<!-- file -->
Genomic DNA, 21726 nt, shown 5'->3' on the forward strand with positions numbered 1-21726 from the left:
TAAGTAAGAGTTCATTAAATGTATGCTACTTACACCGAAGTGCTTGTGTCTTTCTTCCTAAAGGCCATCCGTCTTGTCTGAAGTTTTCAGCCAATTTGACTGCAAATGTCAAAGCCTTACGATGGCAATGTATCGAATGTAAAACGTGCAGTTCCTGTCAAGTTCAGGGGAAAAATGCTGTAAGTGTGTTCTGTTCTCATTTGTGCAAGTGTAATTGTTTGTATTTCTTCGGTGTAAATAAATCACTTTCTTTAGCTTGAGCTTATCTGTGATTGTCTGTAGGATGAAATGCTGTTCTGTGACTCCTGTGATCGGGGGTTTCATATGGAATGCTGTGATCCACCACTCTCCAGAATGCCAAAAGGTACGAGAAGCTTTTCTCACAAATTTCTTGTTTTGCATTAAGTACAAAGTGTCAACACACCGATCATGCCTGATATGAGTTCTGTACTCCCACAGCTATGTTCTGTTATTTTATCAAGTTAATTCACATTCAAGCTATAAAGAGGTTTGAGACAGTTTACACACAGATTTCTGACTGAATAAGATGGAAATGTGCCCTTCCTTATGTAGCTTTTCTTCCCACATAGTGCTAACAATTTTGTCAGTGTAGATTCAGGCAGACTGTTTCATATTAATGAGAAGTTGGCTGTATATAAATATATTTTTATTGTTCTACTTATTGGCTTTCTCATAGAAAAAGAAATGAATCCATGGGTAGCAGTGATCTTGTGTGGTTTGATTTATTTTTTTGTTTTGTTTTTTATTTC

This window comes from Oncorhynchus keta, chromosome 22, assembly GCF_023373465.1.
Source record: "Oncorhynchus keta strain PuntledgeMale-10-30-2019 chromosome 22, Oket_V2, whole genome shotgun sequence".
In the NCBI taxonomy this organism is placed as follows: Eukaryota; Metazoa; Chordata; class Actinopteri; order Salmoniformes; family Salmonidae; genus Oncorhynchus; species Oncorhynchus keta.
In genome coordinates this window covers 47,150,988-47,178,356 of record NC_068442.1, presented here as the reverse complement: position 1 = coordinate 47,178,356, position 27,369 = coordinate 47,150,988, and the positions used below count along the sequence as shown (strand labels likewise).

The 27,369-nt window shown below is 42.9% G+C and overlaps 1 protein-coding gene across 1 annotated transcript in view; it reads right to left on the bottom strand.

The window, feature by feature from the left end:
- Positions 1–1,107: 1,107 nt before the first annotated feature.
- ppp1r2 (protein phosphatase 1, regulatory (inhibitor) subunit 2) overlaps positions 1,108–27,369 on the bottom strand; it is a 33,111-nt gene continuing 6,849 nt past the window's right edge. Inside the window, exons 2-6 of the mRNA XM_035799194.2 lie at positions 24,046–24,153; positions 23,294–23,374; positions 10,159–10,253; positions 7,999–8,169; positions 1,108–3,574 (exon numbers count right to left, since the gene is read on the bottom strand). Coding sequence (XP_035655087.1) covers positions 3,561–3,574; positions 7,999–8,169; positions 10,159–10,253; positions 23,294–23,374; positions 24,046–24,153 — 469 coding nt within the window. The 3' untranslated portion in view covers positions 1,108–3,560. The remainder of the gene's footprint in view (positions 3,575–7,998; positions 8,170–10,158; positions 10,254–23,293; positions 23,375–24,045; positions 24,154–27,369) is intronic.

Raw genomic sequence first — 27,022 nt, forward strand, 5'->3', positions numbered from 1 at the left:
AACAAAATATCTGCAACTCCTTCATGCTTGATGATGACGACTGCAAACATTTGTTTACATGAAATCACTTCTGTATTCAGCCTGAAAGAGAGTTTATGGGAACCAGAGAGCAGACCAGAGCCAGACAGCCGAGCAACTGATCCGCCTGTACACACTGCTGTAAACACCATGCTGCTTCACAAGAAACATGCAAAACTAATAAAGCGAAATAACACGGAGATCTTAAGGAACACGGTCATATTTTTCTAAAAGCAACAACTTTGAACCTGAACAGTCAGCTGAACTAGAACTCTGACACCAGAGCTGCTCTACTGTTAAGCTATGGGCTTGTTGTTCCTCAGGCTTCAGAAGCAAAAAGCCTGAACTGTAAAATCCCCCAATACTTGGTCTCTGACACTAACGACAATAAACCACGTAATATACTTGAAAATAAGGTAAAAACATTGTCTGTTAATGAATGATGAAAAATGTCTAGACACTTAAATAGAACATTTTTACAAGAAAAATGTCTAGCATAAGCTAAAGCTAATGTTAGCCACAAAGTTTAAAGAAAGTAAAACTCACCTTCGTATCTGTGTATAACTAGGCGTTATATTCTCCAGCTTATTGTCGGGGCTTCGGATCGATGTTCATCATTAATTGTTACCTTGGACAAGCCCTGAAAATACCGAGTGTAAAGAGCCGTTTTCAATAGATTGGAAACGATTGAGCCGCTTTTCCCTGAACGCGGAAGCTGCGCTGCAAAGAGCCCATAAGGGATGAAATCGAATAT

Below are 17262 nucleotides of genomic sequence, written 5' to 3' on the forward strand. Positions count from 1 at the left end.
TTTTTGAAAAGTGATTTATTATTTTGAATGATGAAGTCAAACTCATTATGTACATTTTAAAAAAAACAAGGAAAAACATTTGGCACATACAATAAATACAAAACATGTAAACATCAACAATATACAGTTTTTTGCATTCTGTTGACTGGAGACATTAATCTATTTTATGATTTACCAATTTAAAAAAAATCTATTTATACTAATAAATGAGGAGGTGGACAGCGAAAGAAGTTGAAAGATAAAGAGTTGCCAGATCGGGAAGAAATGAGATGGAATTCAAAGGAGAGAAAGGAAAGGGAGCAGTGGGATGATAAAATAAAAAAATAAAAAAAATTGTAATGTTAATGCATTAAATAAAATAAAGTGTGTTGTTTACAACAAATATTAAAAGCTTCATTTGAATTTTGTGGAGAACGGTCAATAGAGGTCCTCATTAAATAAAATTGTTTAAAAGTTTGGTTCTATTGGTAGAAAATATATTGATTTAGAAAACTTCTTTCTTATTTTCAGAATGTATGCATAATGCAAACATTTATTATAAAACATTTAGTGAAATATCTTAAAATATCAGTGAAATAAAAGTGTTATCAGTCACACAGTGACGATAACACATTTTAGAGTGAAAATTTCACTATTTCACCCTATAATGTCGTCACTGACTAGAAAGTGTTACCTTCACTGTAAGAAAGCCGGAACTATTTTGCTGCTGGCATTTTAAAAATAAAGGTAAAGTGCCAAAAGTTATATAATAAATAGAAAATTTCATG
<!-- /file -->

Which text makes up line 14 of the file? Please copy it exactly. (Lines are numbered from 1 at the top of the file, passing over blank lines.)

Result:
TTTTTGAAAAGTGATTTATTATTTTGAATGATGAAGTCAAACTCATTATGTACATTTTAAAAAAAACAAGGAAAAACATTTGGCACATACAATAAATACAAAACATGTAAACATCAACAATATACAGTTTTTTGCATTCTGTTGACTGGAGACATTAATCTATTTTATGATTTACCAATTTAAAAAAAATCTATTTATACTAATAAATGAGGAGGTGGACAGCGAAAGAAGTTGAAAGATAAAGAGTTGCCAGATCGGGAAGAAATGAGATGGAATTCAAAGGAGAGAAAGGAAAGGGAGCAGTGGGATGATAAAATAAAAAAATAAAAAAAATTGTAATGTTAATGCATTAAATAAAATAAAGTGTGTTGTTTACAACAAATATTAAAAGCTTCATTTGAATTTTGTGGAGAACGGTCAATAGAGGTCCTCATTAAATAAAATTGTTTAAAAGTTTGGTTCTATTGGTAGAAAATATATTGATTTAGAAAACTTCTTTCTTATTTTCAGAATGTATGCATAATGCAAACATTTATTATAAAACATTTAGTGAAATATCTTAAAATATCAGTGAAATAAAAGTGTTATCAGTCACACAGTGACGATAACACATTTTAGAGTGAAAATTTCACTATTTCACCCTATAATGTCGTCACTGACTAGAAAGTGTTACCTTCACTGTAAGAAAGCCGGAACTATTTTGCTGCTGGCATTTTAAAAATAAAGGTAAAGTGCCAAAAGTTATATAATAAATAGAAAATTTCATG